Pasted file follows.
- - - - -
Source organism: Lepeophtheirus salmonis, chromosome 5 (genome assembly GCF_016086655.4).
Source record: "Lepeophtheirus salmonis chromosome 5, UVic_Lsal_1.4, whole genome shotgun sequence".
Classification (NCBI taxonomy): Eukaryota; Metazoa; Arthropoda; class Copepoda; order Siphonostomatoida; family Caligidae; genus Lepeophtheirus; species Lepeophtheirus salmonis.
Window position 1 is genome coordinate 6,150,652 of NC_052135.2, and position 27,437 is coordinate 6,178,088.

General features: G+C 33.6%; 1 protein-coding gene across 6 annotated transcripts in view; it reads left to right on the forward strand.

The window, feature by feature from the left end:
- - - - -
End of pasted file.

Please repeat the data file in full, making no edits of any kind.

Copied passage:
Source organism: Lepeophtheirus salmonis, chromosome 5 (genome assembly GCF_016086655.4).
Source record: "Lepeophtheirus salmonis chromosome 5, UVic_Lsal_1.4, whole genome shotgun sequence".
Classification (NCBI taxonomy): Eukaryota; Metazoa; Arthropoda; class Copepoda; order Siphonostomatoida; family Caligidae; genus Lepeophtheirus; species Lepeophtheirus salmonis.
Window position 1 is genome coordinate 6,150,652 of NC_052135.2, and position 27,437 is coordinate 6,178,088.

General features: G+C 33.6%; 1 protein-coding gene across 6 annotated transcripts in view; it reads left to right on the forward strand.

The window, feature by feature from the left end: